Can a toilet drain line be reduced in size?

I am inspecting a house that has a 4" drain line that reduces to a 3" drain line, is this acceptable?

3" is OK for toilets in my area.

If I remember correctly, a 3" waste line can handle 3 toilets and a 4" to 3" reduction can take place in a vertical line under certain conditions…but, it’s been a while. :smile:

I do not know of any time a line is allowed to be reduced.

I don’t see a problem with a 3" toilet drain.

As far as I’m concerned you can increase size but never decrease size.

The ultimate question is how did it work?!

As Larry pointed out, vertical applications may work (if in fact there is enough head pressure above the reducer).

An after construction inspection is pretty easy to figure out. Seeing it passed code inspection, if it’s working why are you going to discuss it?

Write up the reduction location and advise the client that if they have problems with sanitary drainage to look in this area. Right now it works…

Home inspectors are not designers or code enforcers.
Save yourself an argument for something important.

Source please.

Common sense as it will cause blockage.
Must always increase and never decrease.

Same rule apply s to vents.

P3002.3.1 Drainage. Drainage fittings shall have a smooth interior
waterway of the same diameter as the piping served. All fittings
shall conform to the type of pipe used. Drainage fittings
shall have no ledges, shoulders or reductions which can retard or
obstruct drainage flow in the piping
. Threaded drainage pipe fittings
shall be of the recessed drainage type, black or galvanized.
Drainage fittings shall be designed to maintain one-fourth unit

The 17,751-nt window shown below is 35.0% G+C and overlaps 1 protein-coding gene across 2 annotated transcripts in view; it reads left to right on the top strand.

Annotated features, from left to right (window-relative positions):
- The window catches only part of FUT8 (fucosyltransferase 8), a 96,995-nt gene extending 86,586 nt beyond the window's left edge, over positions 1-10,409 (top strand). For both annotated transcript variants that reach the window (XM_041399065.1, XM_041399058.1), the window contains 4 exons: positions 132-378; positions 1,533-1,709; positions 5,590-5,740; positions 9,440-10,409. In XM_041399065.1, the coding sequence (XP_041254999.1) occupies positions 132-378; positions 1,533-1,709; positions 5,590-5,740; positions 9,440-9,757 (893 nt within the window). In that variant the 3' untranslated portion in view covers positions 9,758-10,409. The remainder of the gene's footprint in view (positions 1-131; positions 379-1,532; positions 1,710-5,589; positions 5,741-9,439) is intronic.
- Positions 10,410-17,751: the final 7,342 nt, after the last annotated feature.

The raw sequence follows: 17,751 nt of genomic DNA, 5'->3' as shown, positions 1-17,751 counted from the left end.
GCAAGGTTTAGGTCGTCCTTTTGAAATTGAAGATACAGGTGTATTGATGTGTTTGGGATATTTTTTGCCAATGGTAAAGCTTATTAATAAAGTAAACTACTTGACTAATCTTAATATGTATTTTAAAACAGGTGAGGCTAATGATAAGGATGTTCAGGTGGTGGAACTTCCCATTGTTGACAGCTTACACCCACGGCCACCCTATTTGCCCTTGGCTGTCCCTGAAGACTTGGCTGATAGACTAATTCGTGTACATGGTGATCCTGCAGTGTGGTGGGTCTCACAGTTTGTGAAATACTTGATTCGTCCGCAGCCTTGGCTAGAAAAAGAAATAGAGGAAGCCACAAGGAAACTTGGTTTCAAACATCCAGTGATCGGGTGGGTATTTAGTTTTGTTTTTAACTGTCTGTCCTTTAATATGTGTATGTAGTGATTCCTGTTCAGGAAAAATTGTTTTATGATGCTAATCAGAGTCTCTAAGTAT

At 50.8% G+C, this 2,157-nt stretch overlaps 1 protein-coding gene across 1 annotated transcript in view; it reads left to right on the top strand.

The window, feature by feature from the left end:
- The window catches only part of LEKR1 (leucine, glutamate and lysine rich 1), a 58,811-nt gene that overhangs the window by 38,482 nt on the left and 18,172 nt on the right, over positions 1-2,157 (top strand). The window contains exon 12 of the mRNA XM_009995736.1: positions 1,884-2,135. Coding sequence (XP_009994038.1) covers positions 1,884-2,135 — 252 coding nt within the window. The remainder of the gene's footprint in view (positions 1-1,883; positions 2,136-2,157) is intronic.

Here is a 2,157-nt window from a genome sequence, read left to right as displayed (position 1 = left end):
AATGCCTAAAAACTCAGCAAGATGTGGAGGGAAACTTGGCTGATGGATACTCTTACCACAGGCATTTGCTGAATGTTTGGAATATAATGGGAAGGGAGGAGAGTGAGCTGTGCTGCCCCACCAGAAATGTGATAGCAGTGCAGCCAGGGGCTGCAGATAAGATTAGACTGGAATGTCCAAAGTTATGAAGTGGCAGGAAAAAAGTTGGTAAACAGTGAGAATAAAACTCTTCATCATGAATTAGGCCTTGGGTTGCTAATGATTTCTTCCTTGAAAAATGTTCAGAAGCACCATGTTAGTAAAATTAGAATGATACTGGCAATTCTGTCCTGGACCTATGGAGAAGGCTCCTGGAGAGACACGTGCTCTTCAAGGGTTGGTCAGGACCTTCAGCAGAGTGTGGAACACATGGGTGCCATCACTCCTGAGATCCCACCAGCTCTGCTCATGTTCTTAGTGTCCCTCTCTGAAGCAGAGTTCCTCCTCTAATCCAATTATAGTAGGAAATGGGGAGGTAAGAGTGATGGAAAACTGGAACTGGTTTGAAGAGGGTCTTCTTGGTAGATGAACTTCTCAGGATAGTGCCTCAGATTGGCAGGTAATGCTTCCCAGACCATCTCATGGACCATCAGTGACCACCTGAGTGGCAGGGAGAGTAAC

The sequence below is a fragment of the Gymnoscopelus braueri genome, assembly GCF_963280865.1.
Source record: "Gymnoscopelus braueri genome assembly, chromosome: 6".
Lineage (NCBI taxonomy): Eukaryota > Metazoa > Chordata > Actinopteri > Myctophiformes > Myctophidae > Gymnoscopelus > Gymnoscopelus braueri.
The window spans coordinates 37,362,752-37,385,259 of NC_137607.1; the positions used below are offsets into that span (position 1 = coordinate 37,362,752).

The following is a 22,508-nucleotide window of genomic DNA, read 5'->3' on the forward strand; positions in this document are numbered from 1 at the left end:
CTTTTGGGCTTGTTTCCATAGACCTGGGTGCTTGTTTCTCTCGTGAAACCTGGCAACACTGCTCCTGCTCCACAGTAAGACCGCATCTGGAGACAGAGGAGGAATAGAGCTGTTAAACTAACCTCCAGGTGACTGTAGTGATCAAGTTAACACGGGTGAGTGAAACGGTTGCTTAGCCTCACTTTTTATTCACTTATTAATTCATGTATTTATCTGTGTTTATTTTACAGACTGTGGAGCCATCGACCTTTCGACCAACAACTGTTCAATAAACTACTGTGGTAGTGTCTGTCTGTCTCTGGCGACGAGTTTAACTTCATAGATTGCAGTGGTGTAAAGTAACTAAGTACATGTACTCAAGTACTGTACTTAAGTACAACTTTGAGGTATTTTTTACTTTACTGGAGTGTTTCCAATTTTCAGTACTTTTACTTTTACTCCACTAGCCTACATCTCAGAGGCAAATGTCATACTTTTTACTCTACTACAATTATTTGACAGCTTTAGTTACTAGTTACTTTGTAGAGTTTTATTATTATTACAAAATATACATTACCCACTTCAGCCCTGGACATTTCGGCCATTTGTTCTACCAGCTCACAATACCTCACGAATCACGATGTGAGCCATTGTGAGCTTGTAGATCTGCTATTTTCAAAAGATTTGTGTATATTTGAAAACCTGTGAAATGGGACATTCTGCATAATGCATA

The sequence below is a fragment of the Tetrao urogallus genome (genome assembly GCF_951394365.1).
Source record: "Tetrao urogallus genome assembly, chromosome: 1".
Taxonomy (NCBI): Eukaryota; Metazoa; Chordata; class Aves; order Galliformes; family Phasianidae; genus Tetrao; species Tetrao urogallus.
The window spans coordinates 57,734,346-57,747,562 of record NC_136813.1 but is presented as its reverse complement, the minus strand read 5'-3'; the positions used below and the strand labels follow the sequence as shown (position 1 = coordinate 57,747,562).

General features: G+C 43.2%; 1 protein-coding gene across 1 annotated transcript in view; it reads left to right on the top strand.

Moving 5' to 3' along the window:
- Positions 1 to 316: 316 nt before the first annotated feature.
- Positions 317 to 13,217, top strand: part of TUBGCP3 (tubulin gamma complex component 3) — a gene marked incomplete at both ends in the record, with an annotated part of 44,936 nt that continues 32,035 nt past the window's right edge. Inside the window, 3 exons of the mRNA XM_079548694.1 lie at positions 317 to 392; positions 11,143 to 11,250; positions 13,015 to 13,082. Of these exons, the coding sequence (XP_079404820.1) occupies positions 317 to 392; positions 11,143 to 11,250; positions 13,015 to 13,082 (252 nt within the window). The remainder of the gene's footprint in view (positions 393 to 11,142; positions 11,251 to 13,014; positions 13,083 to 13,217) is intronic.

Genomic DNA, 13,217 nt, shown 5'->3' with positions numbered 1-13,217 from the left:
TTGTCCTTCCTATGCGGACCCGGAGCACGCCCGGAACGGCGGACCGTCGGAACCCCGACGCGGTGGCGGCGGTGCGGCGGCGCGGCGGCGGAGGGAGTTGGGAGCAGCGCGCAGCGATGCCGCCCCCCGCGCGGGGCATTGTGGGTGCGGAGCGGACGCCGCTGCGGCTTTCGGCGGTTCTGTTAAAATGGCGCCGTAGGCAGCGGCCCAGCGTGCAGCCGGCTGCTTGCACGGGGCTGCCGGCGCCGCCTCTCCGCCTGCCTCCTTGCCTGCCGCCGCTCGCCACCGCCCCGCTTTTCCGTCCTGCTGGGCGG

vertical in 12 units horizontal (2-percent slope) grade.

Commentary: So as not to retard the flow in drainage piping, drainage
fittings must have a smooth interior water way. Fittings
must be free of ledges, shoulders or reductions
that can retard or obstruct the flow within. Recessed
threads are required in drainage fittings so that the interior
bore remains constant in the transition through
the pipe and fitting, thus maintaining a smooth water
way. Drainage fittings must also be manufactured
such that a horizontal pipe connection to the fitting will
naturally be sloped at one-quarter unit vertical in 12
units horizontal (2-percent slope).

P3005.1.4 Water closet connection between flange and
pipe. One-quarter bends 3 inches (76 mm) in diameter shall be
acceptable for water closet or similar connections, provided a
4-inch by 3-inch (102 mm by 76 mm) flange is installed to
receive the closet fixture horn. Alternately, a 4-inch by 3-inch
(102 mm by 76 mm) elbow shall be acceptable with a 4-inch
(102 mm) flange.

Commentary: The reduction from 4 inches (102 mm) to 3 inches (76
mm) by means of a 4-inch by 3-inch (102 mm by 76
mm) closet flange or a 4-inch by 3-inch (102 mm by 76
mm) closet elbow is acceptable and is not to be considered
an obstruction, as would be the case with reducing
drain sizes downstream of the connection
. A 4-
inch by 3-inch (102 mm by 76 mm) closet flange is referred
to as a reducing flange or simply a 3-inch (76
mm) closet flange.

The flange is always 4 inches and is not the actual drain run.
is 7 inches in diameter…blah blah.

Drain pipe shall never be reduced in direction of flow at any point .

The drain elbow can be reduced beneath the flange. That’s what it says. See it all the time. Now, if it’s downstream, I agree no reduction would be allowed by code.

Since we have no pic we don’t know were the reducer was.

There is no problem with going from a 4" toilet flange to a 3" line.

But that is a guess to what is going on here.

Waiting for more info.

Joe…read the question.
I am inspecting a house that has a 4" drain line that reduces to a 3" drain line, is this acceptable?

The flange is almost using the actual Bathroom sink basin opening as a example of reduction.

Correct it can not be reduced at any point during a run unless you feel like rodding out the line after each use.

Without seeing the picture I have no good comment. Smooth sides and 1/4 per ft down is critical. Where the transition is from 4 to 3 may not work to protect from buildup inside the walls. Even the type of toilet can make an effect on proper waste removal.

I totally agree